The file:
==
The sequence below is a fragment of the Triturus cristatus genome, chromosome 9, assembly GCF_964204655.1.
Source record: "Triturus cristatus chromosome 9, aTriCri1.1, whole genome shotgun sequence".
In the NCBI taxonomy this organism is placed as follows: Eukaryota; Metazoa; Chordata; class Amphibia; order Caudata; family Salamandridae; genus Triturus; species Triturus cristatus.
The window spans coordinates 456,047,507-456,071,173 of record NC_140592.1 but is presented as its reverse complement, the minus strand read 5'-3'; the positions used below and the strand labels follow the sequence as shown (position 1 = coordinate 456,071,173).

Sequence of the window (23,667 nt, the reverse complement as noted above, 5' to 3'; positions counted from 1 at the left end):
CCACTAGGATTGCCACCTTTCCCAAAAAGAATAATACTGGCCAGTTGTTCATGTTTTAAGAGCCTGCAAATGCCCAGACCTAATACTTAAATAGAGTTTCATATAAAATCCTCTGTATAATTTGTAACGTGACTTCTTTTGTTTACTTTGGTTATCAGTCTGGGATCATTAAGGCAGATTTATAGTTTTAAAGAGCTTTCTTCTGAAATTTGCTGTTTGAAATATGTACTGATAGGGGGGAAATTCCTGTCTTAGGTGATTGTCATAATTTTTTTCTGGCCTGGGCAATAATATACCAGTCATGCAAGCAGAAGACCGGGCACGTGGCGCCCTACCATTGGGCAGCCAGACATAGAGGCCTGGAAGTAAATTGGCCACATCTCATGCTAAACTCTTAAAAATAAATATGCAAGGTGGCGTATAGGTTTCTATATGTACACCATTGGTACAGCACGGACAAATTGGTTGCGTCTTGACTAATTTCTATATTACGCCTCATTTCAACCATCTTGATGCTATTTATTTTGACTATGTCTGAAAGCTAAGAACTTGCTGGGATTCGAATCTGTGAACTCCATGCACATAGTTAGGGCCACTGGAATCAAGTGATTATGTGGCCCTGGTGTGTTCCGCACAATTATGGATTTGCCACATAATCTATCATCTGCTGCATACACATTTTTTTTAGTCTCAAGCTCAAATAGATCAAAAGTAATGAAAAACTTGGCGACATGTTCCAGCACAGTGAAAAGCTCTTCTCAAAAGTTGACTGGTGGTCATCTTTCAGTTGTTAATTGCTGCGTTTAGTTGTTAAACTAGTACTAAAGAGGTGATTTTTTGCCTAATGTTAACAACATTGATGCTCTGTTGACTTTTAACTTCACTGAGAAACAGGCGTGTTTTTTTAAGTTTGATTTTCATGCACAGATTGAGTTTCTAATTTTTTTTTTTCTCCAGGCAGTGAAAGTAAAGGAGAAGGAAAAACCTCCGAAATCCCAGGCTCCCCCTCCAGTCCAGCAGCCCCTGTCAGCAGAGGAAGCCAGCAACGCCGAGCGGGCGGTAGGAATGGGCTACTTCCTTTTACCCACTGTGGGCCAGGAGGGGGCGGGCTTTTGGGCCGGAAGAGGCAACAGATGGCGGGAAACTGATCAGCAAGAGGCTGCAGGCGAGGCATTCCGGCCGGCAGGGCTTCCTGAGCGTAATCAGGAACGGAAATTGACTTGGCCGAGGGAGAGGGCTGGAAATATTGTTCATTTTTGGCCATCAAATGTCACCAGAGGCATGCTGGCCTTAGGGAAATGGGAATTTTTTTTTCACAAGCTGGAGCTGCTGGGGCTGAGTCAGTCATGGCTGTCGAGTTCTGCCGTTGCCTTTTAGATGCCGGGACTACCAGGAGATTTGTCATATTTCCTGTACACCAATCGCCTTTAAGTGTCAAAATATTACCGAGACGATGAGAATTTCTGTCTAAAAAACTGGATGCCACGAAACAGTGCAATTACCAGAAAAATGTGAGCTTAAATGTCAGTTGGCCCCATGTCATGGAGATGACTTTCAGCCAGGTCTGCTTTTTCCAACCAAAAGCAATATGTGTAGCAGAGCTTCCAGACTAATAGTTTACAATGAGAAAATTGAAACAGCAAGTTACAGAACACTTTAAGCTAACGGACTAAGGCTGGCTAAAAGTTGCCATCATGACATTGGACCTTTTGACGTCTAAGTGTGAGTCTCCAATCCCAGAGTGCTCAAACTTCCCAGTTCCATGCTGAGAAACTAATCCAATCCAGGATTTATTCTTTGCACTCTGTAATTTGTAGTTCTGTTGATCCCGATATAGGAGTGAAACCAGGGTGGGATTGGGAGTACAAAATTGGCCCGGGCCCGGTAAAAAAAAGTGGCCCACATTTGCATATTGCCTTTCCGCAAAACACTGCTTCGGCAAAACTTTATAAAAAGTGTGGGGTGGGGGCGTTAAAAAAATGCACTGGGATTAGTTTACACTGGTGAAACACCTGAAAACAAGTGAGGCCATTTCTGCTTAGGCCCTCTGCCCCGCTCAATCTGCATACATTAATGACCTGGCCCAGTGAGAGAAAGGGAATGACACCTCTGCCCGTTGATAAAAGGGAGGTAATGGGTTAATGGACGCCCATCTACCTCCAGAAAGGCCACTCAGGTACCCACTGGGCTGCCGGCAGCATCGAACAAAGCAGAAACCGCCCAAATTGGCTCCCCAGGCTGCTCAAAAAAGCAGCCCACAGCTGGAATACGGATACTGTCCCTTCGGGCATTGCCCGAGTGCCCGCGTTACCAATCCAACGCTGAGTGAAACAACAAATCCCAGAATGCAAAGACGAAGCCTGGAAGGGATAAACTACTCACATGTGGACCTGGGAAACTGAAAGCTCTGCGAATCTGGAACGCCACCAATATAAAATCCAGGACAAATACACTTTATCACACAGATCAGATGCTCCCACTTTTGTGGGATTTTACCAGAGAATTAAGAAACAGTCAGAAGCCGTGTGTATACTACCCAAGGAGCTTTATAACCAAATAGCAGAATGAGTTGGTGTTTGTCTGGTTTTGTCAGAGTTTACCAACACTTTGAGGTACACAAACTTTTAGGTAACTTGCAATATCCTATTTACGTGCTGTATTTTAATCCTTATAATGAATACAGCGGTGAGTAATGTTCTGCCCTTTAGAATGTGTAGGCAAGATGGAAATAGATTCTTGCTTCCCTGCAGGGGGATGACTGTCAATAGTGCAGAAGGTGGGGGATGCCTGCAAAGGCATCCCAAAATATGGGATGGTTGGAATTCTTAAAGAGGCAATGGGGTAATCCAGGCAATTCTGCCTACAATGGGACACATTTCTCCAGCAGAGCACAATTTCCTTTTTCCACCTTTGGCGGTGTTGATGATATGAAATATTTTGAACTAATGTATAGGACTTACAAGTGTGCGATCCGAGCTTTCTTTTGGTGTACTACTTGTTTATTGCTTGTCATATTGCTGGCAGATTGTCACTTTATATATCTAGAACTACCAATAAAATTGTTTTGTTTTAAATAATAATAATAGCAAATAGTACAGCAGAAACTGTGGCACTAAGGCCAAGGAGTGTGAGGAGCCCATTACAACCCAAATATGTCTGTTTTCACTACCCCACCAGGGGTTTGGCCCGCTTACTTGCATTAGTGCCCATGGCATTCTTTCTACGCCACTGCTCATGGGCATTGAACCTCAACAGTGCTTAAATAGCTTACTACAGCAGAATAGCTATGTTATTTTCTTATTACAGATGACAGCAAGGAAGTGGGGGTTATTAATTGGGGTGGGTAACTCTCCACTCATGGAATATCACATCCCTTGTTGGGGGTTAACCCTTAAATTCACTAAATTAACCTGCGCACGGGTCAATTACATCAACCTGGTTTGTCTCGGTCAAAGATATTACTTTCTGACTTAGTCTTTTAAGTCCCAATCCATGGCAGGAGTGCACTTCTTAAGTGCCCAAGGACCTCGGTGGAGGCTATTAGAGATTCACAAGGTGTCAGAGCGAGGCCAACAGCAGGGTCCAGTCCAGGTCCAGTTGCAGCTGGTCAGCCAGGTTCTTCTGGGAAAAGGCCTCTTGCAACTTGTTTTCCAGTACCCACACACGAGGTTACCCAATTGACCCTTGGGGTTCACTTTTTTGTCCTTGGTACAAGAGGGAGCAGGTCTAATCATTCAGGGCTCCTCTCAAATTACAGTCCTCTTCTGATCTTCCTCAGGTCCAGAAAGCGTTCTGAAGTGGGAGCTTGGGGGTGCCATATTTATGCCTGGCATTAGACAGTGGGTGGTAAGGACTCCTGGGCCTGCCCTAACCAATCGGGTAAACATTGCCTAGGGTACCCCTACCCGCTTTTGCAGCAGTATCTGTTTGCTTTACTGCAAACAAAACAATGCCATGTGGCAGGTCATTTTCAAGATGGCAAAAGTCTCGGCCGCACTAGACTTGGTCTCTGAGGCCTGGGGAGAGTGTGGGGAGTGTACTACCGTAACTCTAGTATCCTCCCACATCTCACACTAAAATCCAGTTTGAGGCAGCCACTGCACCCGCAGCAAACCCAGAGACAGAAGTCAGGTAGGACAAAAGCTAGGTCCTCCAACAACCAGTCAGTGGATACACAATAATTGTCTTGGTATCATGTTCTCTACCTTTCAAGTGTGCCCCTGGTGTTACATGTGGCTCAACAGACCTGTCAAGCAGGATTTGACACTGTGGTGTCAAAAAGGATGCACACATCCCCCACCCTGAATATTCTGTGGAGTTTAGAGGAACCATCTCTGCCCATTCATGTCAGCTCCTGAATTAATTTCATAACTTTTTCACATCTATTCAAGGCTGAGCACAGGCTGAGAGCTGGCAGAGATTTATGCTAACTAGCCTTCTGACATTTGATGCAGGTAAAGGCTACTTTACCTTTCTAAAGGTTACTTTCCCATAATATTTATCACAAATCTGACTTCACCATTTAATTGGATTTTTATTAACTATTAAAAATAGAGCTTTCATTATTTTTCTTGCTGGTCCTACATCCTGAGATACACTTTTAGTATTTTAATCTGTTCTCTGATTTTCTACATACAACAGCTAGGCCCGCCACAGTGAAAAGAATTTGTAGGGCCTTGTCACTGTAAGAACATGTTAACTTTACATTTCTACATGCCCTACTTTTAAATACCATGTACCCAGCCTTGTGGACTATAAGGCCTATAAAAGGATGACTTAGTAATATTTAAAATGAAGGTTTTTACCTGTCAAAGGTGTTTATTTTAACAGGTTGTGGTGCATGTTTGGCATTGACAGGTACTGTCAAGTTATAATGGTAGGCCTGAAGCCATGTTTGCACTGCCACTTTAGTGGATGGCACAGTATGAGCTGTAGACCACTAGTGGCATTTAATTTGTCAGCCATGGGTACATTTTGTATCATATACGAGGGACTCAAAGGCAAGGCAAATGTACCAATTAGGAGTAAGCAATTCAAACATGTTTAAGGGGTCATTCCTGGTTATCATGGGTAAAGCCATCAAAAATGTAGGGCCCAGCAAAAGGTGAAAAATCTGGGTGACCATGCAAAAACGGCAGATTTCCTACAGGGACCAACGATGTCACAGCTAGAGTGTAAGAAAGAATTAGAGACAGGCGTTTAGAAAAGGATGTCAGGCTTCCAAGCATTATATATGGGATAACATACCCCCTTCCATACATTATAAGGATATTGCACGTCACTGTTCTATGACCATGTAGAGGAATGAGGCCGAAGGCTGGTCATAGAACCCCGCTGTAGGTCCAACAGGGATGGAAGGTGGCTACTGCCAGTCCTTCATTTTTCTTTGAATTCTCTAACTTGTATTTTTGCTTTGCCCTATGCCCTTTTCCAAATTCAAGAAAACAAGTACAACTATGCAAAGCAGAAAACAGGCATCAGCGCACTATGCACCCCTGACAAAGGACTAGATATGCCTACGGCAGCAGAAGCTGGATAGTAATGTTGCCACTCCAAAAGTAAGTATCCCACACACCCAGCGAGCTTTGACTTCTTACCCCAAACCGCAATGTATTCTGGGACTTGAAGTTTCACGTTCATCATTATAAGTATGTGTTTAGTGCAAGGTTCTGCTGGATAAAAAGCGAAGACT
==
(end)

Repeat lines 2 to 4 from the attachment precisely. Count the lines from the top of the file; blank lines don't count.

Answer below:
Source record: "Triturus cristatus chromosome 9, aTriCri1.1, whole genome shotgun sequence".
In the NCBI taxonomy this organism is placed as follows: Eukaryota; Metazoa; Chordata; class Amphibia; order Caudata; family Salamandridae; genus Triturus; species Triturus cristatus.
The window spans coordinates 456,047,507-456,071,173 of record NC_140592.1 but is presented as its reverse complement, the minus strand read 5'-3'; the positions used below and the strand labels follow the sequence as shown (position 1 = coordinate 456,071,173).